Abbott has announced that the US Food and Drug Administration (FDA) has approved the Aveir dual chamber (DR) leadless pacemaker system, described by the company as the world’s first dual chamber leadless pacing system for the treatment of abnormal heart rhythms.
With more than 80% of people who need a pacemaker requiring pacing in both the right atrium and right ventricle, the approval significantly increases access to leadless pacing for millions of people across the USA, Abbott said in a press release.
”Modern medicine has been filled with technological achievements that fundamentally changed how doctors approach patient care, and now we can officially add dual chamber leadless pacing to that list of achievements,” said Vivek Y Reddy (Mount Sinai Health System, New York, USA). “In delivering a true dual chamber leadless pacemaker system, Abbott is expanding access to the benefits of leadless pacing to far more people than ever before and provided additional options to improve our ability to treat people with slow or abnormal heart rhythms.”
Aveir DR devices provide synchronised or coordinated cardiac pacing between two leadless pacemakers through Abbott’s ‘i2i’ technology, which utilises high-frequency pulses to relay messages via the naturally conductive characteristics of the body’s blood between each device.
To support dual chamber therapy, each implant communicates beat-to-beat with a paired, co-implanted device. This conductive communication uses less battery current than inductive, radio frequency or Bluetooth communication which are other alternatives used in implantable medical devices or traditional pacemakers, Abbott’s press release adds.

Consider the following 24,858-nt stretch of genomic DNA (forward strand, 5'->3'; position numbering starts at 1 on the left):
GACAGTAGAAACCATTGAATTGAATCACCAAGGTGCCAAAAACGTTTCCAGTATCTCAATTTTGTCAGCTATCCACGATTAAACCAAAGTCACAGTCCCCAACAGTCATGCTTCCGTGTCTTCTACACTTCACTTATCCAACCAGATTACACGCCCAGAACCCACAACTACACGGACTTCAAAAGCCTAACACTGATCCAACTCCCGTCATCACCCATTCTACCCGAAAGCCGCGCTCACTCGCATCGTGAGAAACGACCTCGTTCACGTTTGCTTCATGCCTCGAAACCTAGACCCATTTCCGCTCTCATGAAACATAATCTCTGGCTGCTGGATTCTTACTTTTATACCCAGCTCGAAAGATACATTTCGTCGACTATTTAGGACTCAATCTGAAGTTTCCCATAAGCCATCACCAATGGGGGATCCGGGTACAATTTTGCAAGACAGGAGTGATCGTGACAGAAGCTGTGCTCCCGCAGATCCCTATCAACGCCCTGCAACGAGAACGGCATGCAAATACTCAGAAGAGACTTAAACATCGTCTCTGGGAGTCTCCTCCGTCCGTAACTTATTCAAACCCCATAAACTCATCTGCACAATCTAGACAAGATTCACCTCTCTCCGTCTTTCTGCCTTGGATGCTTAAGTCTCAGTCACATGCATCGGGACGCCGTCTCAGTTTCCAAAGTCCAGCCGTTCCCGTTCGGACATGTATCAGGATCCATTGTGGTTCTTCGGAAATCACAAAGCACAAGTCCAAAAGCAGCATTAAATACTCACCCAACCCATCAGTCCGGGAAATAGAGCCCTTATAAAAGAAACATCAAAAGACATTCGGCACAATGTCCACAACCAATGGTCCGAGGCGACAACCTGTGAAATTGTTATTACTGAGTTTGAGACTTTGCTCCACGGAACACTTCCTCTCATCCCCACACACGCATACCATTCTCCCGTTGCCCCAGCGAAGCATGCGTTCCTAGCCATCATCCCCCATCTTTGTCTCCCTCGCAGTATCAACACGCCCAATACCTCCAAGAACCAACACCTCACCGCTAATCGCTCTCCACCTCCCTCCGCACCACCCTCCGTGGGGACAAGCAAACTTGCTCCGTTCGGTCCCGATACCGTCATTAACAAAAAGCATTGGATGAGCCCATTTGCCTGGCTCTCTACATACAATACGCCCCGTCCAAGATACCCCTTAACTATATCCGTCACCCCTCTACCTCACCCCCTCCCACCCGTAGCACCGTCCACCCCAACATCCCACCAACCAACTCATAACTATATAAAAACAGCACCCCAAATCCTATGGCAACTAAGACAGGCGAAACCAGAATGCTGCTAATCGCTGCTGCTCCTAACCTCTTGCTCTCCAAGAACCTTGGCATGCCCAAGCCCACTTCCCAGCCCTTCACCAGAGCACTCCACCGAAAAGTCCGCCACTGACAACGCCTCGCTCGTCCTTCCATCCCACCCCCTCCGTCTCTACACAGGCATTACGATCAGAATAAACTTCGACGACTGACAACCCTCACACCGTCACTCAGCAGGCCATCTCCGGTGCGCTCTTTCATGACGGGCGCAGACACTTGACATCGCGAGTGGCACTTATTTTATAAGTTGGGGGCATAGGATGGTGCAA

The US FDA approval of the Aveir DR dual chamber leadless pacemaker system comes on the heels of recent late-breaking clinical data published in The New England Journal of Medicine showing that system met its three prespecified primary endpoints for safety and efficacy. Results from the AVEIR DR i2i investigational device exemption (IDE) study through three-months post-implant showed a 98.3% implant success rate for physicians and more than 97% of people had a successful atrioventricular synchrony, so that the upper and lower chamber were beating normally, despite different types of underlying slow heart rhythms.
“Leadless pacemakers have been limited to a single chamber device because seamless, wireless synchronisation of two pacemakers has been an insurmountable engineering challenge—until now,” said Randel Woodgrift, senior vice president of Abbott’s cardiac rhythm management business. “Our team of dedicated scientists and engineers solved one of medtech’s complex challenges in treating abnormal heart rhythms with the Aveir pacemaker, a tiny device packed with powerful technology.”